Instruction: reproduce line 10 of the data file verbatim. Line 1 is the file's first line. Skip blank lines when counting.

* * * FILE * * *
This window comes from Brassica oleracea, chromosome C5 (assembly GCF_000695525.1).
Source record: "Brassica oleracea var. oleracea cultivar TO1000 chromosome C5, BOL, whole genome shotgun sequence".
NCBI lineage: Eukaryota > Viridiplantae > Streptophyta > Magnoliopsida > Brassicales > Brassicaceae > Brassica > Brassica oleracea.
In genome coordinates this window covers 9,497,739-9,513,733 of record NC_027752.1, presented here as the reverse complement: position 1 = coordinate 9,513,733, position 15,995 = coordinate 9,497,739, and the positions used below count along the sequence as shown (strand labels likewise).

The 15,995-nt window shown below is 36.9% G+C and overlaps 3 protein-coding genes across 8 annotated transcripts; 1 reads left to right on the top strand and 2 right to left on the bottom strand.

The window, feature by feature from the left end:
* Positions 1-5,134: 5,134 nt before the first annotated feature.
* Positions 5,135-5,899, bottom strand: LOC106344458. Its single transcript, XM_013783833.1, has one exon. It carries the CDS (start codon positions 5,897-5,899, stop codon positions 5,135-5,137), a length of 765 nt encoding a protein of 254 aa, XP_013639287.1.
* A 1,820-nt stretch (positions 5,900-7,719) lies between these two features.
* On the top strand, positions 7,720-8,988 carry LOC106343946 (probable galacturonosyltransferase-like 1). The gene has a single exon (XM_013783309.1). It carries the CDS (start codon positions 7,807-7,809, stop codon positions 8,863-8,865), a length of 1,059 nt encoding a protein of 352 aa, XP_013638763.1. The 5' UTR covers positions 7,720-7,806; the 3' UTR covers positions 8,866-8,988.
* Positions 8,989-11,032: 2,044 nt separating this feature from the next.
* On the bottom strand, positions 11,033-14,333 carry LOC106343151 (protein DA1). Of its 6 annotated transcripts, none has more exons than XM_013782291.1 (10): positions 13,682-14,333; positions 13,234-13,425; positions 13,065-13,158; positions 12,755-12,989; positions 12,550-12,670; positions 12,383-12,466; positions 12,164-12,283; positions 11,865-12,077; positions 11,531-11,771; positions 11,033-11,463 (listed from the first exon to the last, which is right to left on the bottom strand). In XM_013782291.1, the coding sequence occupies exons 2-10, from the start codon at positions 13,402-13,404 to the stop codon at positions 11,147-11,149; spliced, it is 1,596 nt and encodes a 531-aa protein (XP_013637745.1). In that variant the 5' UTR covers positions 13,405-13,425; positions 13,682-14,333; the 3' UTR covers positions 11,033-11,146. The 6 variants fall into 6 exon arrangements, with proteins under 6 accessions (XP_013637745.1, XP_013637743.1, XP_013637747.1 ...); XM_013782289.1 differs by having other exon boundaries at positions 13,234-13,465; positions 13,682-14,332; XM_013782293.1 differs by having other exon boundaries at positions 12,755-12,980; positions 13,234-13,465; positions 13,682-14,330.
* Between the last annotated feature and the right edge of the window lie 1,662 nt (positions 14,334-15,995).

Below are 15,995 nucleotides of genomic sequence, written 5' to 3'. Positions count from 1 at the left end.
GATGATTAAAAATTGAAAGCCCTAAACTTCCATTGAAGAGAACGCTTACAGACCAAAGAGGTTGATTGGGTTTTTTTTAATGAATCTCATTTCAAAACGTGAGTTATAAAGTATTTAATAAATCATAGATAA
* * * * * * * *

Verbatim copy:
* On the top strand, positions 7,720-8,988 carry LOC106343946 (probable galacturonosyltransferase-like 1). The gene has a single exon (XM_013783309.1). It carries the CDS (start codon positions 7,807-7,809, stop codon positions 8,863-8,865), a length of 1,059 nt encoding a protein of 352 aa, XP_013638763.1. The 5' UTR covers positions 7,720-7,806; the 3' UTR covers positions 8,866-8,988.